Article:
The Creation of Man and the Animals

In our weekly Torah study session, the question came up why the Torah makes special mention of God’s blowing a soul into Adam after creating him (Genesis 2:7). The animals are living beings as well but their bodies and souls seem to have been created together: as soon as the body was created it seems to have been alive. Why by man was the addition of his soul a separate step?

The Aish Rabbi Replies:

Thank you for sharing the good inference and I wish your study group much success.

The reason for this is because there is a fundamental difference between human and animal souls. Animals have souls, but they are inherently physical – the life force which animates their bodies. This is what the Sages refer to as the “nefesh”.

Human beings have a nefesh as well, but they have a much higher soul as well – the neshama. This is not a part of the physical world at all, but was breathed into man directly from God’s essence. It likewise had to be specially inserted into Adam’s body after its creation. In fact, the Jewish thinkers explain that one of the miracles of creation is that so lofty an entity as the human soul can be made to (at least partially) reside in a lowly, physical body (see Rashi to Talmud Brachot 60b). This human soul is what gives man his Divine essence, his drive for spirituality, and his free will.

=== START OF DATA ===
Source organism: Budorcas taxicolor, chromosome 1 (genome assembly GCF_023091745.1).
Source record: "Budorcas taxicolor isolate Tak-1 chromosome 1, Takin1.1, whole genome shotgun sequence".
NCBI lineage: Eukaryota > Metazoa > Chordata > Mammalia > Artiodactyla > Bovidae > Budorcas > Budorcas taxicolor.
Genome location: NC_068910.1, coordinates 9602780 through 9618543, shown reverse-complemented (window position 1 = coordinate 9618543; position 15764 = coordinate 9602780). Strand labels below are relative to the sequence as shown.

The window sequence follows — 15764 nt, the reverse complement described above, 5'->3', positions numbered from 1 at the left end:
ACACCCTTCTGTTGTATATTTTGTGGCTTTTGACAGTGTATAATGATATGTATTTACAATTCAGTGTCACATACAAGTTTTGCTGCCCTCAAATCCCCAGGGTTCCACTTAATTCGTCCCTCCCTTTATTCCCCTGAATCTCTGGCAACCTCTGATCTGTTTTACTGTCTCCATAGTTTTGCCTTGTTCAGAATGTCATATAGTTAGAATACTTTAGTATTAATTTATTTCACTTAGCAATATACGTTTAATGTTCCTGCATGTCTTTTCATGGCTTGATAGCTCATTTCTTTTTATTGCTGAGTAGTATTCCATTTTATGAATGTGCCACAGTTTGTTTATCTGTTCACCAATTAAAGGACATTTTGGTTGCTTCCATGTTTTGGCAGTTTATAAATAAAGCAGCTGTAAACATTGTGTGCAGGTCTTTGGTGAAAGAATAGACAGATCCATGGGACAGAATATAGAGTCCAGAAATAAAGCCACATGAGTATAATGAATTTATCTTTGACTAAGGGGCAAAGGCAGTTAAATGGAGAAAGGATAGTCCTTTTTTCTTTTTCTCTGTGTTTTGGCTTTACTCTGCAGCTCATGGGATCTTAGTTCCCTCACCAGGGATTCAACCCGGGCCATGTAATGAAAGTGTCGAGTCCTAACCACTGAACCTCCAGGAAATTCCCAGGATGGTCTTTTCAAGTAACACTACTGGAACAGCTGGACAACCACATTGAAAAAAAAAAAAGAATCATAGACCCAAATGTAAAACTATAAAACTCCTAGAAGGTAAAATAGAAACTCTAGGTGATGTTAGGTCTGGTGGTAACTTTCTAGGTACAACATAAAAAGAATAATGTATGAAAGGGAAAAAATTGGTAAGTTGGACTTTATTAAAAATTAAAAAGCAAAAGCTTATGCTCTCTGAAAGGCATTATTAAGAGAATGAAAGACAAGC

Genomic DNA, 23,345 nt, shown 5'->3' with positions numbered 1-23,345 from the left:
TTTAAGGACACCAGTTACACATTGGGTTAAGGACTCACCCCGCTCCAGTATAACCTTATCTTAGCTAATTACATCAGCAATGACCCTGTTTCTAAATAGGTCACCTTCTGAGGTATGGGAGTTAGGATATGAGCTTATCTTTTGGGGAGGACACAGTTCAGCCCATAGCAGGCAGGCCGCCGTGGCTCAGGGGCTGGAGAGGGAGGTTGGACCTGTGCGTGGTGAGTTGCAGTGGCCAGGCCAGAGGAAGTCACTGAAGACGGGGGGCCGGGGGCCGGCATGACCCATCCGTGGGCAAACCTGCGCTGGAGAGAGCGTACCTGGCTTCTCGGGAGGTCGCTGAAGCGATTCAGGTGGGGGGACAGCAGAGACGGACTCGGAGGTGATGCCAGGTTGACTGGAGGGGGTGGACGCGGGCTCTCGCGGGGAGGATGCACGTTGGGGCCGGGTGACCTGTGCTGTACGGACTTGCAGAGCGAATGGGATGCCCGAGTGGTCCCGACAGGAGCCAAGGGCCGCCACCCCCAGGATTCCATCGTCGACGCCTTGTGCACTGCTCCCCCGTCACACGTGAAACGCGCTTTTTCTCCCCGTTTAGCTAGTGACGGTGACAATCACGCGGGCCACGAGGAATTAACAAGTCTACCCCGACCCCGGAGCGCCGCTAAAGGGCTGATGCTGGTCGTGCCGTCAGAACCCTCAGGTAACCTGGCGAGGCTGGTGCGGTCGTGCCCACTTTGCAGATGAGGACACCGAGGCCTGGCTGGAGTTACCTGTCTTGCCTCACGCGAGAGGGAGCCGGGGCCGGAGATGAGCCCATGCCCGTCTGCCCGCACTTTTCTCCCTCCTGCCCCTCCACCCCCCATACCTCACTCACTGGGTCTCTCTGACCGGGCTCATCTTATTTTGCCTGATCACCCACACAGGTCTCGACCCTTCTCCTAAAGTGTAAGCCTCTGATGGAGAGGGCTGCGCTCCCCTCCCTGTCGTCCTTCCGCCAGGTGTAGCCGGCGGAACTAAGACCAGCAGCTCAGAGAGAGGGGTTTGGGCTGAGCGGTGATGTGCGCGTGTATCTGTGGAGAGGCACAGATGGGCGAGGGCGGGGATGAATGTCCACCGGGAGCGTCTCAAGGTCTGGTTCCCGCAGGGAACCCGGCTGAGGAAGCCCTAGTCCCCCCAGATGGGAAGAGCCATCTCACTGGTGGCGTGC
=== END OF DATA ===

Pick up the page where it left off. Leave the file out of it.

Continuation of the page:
(There are actually three primary levels to the human soul. You can see a more thorough treatment of this topic here.)

This is also implied by the spelling of the Hebrew word used in man’s creation. When God created the animals, the Torah states “va’yi’tzer” – “and He created” (2:19), while by man’s creation (2:7) the same word is used, but with two of the letter yud in the middle syllable instead of one, more like “va’yee’tzer”. The Midrash notes this slight discrepancy and explain that two acts of creation were done – “one creation for this world and one creation for the World to Come” (Bereishit Rabbah 14:5, compare to Rashi to that verse). In other words, unlike the animals, man has an eternal soul which remains alive after his body perishes, and if it is worthy, will enter the eternal life of the World to Come.

See also this past response.

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